Development of Novel Ex Vivo Assays to Characterize the Mechanical Properties of Blood Plasma Clots
Perez, Matthew, Biomedical Engineering - School of Engineering and Applied Science, University of Virginia
Lawrence, Michael, Department of Biomedical Engineering, University of Virginia
Blood coagulation is a life preserving process that operates in a narrow regime between thrombosis and hemorrhage. Inappropriate and inadequate blood clotting can lead to heart attack, stroke, and surgical bleeding, all potentially fatal conditions. Due to the large negative impact of inappropriate blood clotting, it is necessary to characterize normal plasma clot structure and properties to better understand abnormal conditions as well as develop strategies to control bleeding and prevent thrombosis.
Activation of the coagulation cascade transforms blood from a viscous liquid to a porous viscoelastic gel of crosslinked fibrin fibers and platelets. The ability, or inability, of a blood clot to perform its necessary function is linked to the mechanical properties of the fibrin/platelet network. This work describes two novel ex vivo assays to characterize the mechanical properties of blood plasma clots; a passive microrheology assay and an optical microscopy – ultrasound acoustic radiation force (ARF) coupled assay are detailed here.
The passive microrheology assay utilizes single particle tracking of microspheres dispersed within a small volume plasma sample (approximately 15 μL) to calculate the mean squared displacement (MSD) of the particle. MSD can be used to calculate the diffusivity of the particle and the viscoelastic modulus of the plasma sample. The passive microrheology assay can also be coupled with fluorescence microscopy of the fibrin network to establish structure-function relationships.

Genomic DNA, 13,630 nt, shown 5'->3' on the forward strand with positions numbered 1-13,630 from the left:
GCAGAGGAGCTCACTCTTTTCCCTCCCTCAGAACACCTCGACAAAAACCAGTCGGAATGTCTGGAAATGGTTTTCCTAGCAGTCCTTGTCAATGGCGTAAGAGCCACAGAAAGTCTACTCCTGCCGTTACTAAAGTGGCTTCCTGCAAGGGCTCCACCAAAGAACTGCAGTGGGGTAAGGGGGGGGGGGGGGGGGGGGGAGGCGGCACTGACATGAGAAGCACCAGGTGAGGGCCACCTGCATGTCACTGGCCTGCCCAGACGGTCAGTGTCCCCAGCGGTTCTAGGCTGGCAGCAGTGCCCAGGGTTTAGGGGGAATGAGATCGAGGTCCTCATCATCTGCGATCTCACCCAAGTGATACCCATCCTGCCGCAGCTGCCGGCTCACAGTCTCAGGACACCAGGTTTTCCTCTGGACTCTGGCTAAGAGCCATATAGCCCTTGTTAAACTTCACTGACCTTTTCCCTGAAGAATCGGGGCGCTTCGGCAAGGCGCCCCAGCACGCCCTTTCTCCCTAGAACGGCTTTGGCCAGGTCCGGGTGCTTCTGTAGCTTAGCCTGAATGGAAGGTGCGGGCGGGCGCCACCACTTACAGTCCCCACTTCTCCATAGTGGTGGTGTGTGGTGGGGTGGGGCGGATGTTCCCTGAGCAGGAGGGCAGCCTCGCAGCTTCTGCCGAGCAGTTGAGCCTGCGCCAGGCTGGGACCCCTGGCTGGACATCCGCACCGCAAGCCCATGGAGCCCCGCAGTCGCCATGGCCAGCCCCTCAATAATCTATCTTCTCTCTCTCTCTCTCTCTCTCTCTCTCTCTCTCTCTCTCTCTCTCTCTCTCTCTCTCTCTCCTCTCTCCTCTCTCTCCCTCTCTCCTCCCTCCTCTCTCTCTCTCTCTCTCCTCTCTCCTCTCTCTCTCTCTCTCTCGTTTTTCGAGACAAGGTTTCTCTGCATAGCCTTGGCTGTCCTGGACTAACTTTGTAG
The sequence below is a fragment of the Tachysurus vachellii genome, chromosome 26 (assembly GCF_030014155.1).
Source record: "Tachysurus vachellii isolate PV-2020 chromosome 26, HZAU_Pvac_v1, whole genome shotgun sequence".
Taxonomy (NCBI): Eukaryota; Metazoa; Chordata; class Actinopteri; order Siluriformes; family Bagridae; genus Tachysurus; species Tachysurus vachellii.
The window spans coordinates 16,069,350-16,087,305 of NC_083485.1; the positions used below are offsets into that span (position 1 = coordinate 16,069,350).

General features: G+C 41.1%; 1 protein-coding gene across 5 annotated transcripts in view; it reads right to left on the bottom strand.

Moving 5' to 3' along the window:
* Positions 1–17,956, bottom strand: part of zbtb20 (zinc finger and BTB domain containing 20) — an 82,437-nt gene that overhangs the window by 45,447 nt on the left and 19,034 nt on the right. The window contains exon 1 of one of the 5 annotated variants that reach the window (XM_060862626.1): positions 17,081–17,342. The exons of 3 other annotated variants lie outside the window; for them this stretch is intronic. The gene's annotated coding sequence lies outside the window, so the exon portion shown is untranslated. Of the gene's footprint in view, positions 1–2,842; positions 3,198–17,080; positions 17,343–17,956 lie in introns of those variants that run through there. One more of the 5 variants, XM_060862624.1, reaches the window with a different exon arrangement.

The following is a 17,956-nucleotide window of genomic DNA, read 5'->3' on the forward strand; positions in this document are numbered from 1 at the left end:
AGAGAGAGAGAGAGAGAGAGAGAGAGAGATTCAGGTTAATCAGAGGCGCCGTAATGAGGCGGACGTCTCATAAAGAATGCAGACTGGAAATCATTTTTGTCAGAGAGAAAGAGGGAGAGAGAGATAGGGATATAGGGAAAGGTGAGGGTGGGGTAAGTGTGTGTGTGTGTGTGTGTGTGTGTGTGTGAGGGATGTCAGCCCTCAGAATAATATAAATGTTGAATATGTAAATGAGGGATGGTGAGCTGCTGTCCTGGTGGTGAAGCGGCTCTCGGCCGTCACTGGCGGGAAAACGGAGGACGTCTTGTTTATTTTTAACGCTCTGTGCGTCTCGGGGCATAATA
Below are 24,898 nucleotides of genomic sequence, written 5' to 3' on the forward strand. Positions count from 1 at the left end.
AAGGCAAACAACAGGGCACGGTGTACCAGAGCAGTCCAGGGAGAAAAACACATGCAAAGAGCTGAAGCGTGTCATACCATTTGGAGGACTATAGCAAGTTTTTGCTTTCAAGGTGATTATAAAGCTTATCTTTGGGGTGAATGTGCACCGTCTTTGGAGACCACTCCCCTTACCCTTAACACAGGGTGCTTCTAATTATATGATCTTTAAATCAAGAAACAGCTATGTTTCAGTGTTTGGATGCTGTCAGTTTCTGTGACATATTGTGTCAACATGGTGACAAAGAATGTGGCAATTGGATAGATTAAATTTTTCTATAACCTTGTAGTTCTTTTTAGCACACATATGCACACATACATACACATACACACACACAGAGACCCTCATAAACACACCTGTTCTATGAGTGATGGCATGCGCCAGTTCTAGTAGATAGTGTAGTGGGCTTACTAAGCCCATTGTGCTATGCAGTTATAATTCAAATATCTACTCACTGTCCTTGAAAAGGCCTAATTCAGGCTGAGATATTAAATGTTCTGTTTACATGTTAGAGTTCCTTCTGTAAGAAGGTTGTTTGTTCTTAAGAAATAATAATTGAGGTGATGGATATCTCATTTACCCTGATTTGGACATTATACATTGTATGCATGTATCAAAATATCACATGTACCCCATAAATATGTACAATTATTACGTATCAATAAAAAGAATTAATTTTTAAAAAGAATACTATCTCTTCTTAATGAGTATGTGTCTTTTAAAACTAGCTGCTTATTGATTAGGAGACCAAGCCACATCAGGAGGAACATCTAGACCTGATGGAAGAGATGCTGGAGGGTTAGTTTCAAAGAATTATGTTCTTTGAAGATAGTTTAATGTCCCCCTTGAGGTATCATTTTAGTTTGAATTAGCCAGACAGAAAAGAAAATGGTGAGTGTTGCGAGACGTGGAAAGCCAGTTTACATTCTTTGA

The ARF-based assay is a non-contact method of strain application in blood plasma clots. Acoustically reflective microspheres dispersed in the sample act as force transducers and strain gauges. Ultrasound ARF is used to induce microsphere displacement within a plasma sample and the displacement, coupled with a known magnitude of ARF application, is used to calculate clot stiffness. The assays described in this work can be used to characterize blood plasma clots under normal as well as perturbed conditions and demonstrate discernible differences in clot mechanical properties when platelet and fibrin polymerization inhibitors are used.
MS (Master of Science)
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